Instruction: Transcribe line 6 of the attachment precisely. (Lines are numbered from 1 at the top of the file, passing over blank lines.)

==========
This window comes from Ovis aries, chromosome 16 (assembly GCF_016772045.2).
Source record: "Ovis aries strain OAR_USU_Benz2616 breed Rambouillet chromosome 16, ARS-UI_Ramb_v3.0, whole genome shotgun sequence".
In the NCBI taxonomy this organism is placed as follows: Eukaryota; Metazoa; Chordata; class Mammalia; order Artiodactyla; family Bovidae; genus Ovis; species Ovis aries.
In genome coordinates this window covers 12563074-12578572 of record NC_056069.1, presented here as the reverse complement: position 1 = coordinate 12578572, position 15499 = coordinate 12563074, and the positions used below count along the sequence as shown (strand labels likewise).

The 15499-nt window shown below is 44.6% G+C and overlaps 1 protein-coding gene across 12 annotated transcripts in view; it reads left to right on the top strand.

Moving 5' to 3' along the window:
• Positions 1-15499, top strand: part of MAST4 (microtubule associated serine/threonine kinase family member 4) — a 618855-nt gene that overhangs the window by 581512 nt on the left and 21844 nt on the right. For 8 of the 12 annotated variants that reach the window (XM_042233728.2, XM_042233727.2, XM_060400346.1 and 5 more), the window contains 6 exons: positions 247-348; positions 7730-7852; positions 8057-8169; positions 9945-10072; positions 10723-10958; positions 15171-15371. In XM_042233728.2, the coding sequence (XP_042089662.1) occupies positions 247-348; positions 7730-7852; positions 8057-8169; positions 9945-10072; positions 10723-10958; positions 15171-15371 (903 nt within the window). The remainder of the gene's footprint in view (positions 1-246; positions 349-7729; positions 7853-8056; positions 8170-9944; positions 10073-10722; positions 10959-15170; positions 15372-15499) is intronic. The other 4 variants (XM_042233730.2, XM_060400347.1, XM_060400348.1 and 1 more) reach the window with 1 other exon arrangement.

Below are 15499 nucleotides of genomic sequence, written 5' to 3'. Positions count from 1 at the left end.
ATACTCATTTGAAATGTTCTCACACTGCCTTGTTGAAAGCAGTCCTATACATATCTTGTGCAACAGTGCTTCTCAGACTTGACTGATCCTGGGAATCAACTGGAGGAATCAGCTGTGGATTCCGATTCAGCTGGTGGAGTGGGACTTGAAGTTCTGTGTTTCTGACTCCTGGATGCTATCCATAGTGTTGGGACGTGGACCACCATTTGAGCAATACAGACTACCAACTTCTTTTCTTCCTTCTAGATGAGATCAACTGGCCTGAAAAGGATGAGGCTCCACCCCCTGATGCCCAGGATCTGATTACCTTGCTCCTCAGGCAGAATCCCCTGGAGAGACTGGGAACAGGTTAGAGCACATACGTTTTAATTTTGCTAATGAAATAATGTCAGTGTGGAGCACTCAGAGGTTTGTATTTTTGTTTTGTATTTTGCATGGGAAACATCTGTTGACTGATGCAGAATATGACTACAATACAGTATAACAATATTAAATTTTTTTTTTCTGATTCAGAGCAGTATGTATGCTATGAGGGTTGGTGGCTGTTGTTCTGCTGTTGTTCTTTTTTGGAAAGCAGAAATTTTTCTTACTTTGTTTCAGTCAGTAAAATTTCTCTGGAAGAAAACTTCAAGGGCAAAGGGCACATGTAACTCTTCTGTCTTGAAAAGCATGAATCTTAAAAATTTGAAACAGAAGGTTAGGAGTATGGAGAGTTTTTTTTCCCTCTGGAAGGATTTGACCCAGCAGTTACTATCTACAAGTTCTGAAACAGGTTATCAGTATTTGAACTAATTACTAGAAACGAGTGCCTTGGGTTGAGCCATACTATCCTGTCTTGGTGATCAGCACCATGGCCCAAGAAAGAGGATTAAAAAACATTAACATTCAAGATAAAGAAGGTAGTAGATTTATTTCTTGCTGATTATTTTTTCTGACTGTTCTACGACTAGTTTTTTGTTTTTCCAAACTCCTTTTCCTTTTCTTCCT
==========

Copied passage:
Moving 5' to 3' along the window: